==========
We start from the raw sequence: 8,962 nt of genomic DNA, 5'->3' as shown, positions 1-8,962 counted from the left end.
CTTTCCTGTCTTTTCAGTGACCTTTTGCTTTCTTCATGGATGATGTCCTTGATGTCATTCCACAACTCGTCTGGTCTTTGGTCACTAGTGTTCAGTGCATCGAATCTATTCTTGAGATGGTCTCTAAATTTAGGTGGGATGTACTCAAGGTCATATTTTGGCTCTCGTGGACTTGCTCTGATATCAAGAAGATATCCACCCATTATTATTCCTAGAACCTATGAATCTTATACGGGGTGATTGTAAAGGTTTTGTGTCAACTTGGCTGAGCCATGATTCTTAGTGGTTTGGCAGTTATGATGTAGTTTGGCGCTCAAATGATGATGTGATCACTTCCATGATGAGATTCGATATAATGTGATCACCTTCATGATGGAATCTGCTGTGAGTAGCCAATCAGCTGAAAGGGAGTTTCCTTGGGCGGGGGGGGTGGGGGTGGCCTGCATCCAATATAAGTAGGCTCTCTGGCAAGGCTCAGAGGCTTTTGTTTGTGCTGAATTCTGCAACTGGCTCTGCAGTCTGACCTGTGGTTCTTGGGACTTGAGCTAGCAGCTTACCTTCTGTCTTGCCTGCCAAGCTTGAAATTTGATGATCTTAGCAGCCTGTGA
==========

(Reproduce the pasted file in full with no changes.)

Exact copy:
We start from the raw sequence: 8,962 nt of genomic DNA, 5'->3' as shown, positions 1-8,962 counted from the left end.
CTTTCCTGTCTTTTCAGTGACCTTTTGCTTTCTTCATGGATGATGTCCTTGATGTCATTCCACAACTCGTCTGGTCTTTGGTCACTAGTGTTCAGTGCATCGAATCTATTCTTGAGATGGTCTCTAAATTTAGGTGGGATGTACTCAAGGTCATATTTTGGCTCTCGTGGACTTGCTCTGATATCAAGAAGATATCCACCCATTATTATTCCTAGAACCTATGAATCTTATACGGGGTGATTGTAAAGGTTTTGTGTCAACTTGGCTGAGCCATGATTCTTAGTGGTTTGGCAGTTATGATGTAGTTTGGCGCTCAAATGATGATGTGATCACTTCCATGATGAGATTCGATATAATGTGATCACCTTCATGATGGAATCTGCTGTGAGTAGCCAATCAGCTGAAAGGGAGTTTCCTTGGGCGGGGGGGGTGGGGGTGGCCTGCATCCAATATAAGTAGGCTCTCTGGCAAGGCTCAGAGGCTTTTGTTTGTGCTGAATTCTGCAACTGGCTCTGCAGTCTGACCTGTGGTTCTTGGGACTTGAGCTAGCAGCTTACCTTCTGTCTTGCCTGCCAAGCTTGAAATTTGATGATCTTAGCAGCCTGTGA